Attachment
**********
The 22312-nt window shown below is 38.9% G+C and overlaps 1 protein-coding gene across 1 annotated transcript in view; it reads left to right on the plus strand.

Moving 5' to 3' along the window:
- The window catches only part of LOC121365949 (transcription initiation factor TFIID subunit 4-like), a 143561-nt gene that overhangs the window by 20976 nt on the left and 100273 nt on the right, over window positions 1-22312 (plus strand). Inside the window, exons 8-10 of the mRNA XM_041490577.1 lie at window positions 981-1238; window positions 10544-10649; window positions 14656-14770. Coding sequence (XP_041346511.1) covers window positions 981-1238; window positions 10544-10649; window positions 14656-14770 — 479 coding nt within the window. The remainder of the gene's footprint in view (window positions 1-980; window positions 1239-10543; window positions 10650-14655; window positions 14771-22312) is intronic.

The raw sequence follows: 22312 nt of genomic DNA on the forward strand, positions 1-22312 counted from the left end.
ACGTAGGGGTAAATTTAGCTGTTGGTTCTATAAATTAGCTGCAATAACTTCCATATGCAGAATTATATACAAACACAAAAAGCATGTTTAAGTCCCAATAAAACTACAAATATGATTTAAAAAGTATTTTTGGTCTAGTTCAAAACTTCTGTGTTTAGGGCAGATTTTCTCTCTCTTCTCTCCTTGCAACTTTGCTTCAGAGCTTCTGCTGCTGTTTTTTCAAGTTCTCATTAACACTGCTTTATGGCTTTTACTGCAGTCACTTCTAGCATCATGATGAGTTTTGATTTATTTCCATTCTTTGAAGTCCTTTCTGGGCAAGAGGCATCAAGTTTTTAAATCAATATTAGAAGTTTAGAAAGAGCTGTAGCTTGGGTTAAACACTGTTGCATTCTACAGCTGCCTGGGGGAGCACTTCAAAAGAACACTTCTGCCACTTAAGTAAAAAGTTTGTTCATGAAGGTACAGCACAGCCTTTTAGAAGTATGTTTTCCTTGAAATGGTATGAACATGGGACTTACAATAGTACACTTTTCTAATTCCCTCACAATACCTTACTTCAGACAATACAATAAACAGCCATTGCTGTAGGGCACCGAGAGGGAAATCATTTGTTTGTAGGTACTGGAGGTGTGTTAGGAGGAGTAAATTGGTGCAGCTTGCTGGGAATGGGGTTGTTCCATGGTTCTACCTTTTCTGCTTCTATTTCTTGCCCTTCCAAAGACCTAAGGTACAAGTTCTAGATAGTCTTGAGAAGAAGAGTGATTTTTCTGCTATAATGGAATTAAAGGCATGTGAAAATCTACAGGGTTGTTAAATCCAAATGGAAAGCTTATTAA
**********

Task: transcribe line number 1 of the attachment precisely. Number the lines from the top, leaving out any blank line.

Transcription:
The 22312-nt window shown below is 38.9% G+C and overlaps 1 protein-coding gene across 1 annotated transcript in view; it reads left to right on the plus strand.